Forbidden – Tabitha Suzuma

Okay, so I’ve found a job and have started working, and with trying to find a new place to live in between, I’ve had no time for blogging!  So now I need to try and catch up!

I saw Forbidden in a store, and thought the cover was kind of interesting, so I took a look at it.  Once I discovered what it was about (incest) I was really interested, since I own a couple of really interesting movies and/or books about incest (most notably the film Close My Eyes).  I thought it would be great to see how this topic was addressed head-on in a YA novel.  So I gave it a go!

The story alternately follows a brother and a sister who come from a rough house, where they have to pretty much play mom and dad for their younger siblings.  They gradually come to realize their feelings for each other, and slowly they start to explore those feelings, despite the risks of what they are doing.

I read through this book fairly quickly, as it was easy to keep reading and fly through it.  However, the story itself really fell short for me.  I was hoping that the book would have started after the relationship between Maya and Lochie had already begun, to the see the difference between their “normal” life as brother and sister, and their intimate time as a couple.  The book instead starts out months before anything happens with them, and really, hardly anything ever does.  They tended to do something once, like kiss, and then not speak to each other for what seemed like weeks at a time, even after discussing their situation and deciding to go with it.  I found it unbelievable that they would be quite so distant from each other, and that really got to me.

These two siblings were also supposed to be soul-mates, with a connection so much deeper than the “labels” about their relationship.  I wanted this to be true, so that I could root them on, but I just didn’t buy it.  It seemed like they never told each other anything, even though they were supposedly best friends, and even outside of their relationship dramas, they really didn’t seem to know each other all that well.  Basically, it seemed to be that their relationship stemmed from purely physical attraction, which just doesn’t cut it in a story like this.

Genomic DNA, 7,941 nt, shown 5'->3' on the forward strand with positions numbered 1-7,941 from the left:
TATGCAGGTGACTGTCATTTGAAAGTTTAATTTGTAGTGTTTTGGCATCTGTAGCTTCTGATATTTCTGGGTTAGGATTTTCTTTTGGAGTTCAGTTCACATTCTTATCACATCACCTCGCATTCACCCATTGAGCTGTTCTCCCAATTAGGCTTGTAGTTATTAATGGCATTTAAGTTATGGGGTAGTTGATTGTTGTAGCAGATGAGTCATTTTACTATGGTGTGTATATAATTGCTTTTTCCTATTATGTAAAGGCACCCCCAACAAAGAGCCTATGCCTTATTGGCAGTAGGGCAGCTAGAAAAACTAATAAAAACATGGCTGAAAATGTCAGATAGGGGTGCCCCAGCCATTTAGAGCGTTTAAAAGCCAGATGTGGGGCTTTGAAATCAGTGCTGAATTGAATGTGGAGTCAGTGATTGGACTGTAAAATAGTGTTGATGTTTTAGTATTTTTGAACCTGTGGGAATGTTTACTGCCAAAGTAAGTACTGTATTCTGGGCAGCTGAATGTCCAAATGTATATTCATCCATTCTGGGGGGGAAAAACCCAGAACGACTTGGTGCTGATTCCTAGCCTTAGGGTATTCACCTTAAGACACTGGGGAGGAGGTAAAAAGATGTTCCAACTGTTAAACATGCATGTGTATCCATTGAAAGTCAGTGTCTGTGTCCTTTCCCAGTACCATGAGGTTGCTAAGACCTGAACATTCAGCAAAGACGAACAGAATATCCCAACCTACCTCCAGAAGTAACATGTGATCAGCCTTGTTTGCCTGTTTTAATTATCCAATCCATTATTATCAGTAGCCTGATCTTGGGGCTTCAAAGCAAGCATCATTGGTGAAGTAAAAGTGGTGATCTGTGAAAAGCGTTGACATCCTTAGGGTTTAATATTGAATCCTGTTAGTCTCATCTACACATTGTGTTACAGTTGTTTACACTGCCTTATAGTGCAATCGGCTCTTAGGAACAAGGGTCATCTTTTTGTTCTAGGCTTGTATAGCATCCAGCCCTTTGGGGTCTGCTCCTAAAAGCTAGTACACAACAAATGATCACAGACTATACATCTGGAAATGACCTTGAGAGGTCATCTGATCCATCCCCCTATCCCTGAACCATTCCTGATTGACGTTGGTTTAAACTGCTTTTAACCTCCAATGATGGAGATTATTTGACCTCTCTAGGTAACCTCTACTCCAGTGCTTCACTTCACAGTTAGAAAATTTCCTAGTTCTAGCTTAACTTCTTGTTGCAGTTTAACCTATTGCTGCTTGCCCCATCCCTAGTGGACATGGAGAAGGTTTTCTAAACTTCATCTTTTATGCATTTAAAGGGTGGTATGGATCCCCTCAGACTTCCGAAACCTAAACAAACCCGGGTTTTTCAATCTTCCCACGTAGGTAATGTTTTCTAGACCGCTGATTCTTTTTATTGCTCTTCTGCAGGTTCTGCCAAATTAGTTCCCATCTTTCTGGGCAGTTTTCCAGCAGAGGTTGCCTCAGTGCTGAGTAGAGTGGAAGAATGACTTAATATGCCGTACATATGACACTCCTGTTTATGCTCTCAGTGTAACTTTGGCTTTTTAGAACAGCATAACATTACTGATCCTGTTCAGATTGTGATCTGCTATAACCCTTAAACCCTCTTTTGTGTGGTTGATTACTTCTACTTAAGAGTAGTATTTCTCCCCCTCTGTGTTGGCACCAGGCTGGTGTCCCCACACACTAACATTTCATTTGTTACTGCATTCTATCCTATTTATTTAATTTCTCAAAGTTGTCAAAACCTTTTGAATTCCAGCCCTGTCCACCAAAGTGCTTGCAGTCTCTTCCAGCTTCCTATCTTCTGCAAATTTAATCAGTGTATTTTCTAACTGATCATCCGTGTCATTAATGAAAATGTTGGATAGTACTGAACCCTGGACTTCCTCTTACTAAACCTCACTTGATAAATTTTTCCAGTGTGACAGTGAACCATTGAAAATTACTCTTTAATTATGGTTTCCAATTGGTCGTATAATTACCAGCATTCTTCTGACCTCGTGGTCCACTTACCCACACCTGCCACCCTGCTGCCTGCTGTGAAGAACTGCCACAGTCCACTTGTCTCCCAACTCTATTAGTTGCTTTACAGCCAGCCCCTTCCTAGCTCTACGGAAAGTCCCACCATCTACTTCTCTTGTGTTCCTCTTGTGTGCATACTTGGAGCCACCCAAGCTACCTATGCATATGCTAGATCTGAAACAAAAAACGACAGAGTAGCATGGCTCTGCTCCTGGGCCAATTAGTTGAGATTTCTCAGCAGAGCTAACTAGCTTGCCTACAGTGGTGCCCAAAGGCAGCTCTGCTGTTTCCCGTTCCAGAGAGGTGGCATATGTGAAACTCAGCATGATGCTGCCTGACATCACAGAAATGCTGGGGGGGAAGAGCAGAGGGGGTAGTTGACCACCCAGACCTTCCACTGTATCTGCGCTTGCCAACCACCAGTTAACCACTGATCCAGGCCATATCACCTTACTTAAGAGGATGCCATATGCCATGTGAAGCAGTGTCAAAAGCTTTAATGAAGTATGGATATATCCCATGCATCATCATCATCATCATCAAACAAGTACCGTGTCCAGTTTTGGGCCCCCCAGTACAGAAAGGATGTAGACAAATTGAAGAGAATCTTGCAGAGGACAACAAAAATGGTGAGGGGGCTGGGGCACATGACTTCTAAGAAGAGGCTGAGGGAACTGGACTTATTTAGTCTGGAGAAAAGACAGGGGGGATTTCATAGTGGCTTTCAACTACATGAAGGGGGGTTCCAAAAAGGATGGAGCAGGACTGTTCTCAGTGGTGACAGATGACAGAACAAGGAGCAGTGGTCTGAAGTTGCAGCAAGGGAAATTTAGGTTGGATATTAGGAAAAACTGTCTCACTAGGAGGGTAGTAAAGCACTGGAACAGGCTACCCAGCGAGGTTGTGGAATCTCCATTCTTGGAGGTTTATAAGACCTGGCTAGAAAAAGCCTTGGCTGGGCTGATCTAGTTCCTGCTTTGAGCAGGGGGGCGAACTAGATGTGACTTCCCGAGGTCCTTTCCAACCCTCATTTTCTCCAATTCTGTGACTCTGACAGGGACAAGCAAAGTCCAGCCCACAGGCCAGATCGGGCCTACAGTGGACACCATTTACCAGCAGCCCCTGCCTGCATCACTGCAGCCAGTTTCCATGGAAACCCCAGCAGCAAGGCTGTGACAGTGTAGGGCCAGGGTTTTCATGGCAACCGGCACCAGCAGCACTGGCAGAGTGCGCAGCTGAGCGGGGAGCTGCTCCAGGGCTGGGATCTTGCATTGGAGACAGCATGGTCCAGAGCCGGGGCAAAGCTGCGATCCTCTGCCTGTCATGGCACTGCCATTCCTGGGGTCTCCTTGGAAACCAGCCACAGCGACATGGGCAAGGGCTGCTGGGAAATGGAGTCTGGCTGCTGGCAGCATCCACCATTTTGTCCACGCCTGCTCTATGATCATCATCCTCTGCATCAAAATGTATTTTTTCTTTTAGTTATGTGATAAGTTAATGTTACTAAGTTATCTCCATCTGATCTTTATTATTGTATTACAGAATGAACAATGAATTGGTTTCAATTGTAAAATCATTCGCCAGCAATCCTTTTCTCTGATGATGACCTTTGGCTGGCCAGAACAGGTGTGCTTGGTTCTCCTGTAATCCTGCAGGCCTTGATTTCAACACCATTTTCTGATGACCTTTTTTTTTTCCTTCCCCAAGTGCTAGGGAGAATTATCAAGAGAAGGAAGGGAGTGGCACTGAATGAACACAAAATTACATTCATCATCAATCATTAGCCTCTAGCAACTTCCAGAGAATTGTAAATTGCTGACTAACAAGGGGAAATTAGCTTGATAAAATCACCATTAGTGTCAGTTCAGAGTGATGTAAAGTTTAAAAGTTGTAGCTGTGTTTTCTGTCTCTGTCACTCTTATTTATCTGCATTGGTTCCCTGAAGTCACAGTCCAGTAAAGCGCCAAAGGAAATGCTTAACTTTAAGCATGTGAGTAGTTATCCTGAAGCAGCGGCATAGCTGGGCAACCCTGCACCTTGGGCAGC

I also found this book really preachy.  The term “labels” was used over and over again, which seems a bit ridiculous to me; it is not a “label” that two people are biologically related, and this book kept arguing that it was.  Most of the book was devoted to the two teens complaining about how people didn’t understand and how people were the problem, not them, but never did it once actually mention the scientifically-proven facts that biologically, the two shouldn’t be together.  And, after all is said and done, the ending of the book was WAY too overdramatic.  I will admit that I was surprised by the ending, which I suppose is a good thing, but really it just seemed like the entire book was supposed to prove the point that because people are so narrow-minded, bad things have to happen.

I was really open to the concept of Forbidden, but in the end it just did not pan out well for me.  I love strong characters, and I especially find this true in YA lit.  However, I found that Maya and, especially, Lochie, were just whining teenagers that ultimately were way too overdramatic, considering how mature and level-headed and smart they were supposed to be.  I would have loved to see this book take pretty much the opposite direction it did, so while the book was a fairly fast and easy read, it just wasn’t a great one for me.  **1/2

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